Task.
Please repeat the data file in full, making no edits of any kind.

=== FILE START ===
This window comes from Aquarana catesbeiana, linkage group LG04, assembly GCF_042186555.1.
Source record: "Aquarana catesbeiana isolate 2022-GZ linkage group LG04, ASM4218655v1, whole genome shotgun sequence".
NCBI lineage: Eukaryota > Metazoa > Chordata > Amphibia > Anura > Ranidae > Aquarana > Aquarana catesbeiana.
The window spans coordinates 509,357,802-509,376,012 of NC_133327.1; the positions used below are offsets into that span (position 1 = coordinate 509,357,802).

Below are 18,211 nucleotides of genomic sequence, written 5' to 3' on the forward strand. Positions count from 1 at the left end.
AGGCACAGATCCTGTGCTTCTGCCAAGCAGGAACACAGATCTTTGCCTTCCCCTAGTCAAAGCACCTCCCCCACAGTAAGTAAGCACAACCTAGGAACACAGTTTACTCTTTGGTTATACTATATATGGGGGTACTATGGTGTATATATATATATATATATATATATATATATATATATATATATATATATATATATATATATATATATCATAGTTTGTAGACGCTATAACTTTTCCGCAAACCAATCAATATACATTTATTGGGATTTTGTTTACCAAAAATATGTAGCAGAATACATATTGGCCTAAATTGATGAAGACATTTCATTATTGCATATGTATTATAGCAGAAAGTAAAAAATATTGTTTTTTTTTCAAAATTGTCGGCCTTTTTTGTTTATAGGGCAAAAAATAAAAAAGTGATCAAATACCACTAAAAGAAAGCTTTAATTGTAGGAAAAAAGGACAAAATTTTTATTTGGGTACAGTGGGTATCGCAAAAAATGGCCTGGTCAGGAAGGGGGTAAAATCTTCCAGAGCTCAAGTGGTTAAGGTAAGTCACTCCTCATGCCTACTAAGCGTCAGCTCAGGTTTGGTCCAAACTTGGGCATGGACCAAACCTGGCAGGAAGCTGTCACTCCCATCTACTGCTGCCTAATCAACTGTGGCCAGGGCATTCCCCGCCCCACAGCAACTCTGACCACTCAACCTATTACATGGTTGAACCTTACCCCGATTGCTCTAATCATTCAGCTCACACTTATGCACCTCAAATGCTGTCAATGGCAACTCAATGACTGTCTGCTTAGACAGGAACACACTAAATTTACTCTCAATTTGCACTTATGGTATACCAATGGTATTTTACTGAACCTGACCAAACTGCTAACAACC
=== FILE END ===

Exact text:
This window comes from Aquarana catesbeiana, linkage group LG04, assembly GCF_042186555.1.
Source record: "Aquarana catesbeiana isolate 2022-GZ linkage group LG04, ASM4218655v1, whole genome shotgun sequence".
NCBI lineage: Eukaryota > Metazoa > Chordata > Amphibia > Anura > Ranidae > Aquarana > Aquarana catesbeiana.
The window spans coordinates 509,357,802-509,376,012 of NC_133327.1; the positions used below are offsets into that span (position 1 = coordinate 509,357,802).

Below are 18,211 nucleotides of genomic sequence, written 5' to 3' on the forward strand. Positions count from 1 at the left end.
AGGCACAGATCCTGTGCTTCTGCCAAGCAGGAACACAGATCTTTGCCTTCCCCTAGTCAAAGCACCTCCCCCACAGTAAGTAAGCACAACCTAGGAACACAGTTTACTCTTTGGTTATACTATATATGGGGGTACTATGGTGTATATATATATATATATATATATATATATATATATATATATATATATATATATATATATATATATATCATAGTTTGTAGACGCTATAACTTTTCCGCAAACCAATCAATATACATTTATTGGGATTTTGTTTACCAAAAATATGTAGCAGAATACATATTGGCCTAAATTGATGAAGACATTTCATTATTGCATATGTATTATAGCAGAAAGTAAAAAATATTGTTTTTTTTTCAAAATTGTCGGCCTTTTTTGTTTATAGGGCAAAAAATAAAAAAGTGATCAAATACCACTAAAAGAAAGCTTTAATTGTAGGAAAAAAGGACAAAATTTTTATTTGGGTACAGTGGGTATCGCAAAAAATGGCCTGGTCAGGAAGGGGGTAAAATCTTCCAGAGCTCAAGTGGTTAAGGTAAGTCACTCCTCATGCCTACTAAGCGTCAGCTCAGGTTTGGTCCAAACTTGGGCATGGACCAAACCTGGCAGGAAGCTGTCACTCCCATCTACTGCTGCCTAATCAACTGTGGCCAGGGCATTCCCCGCCCCACAGCAACTCTGACCACTCAACCTATTACATGGTTGAACCTTACCCCGATTGCTCTAATCATTCAGCTCACACTTATGCACCTCAAATGCTGTCAATGGCAACTCAATGACTGTCTGCTTAGACAGGAACACACTAAATTTACTCTCAATTTGCACTTATGGTATACCAATGGTATTTTACTGAACCTGACCAAACTGCTAACAACC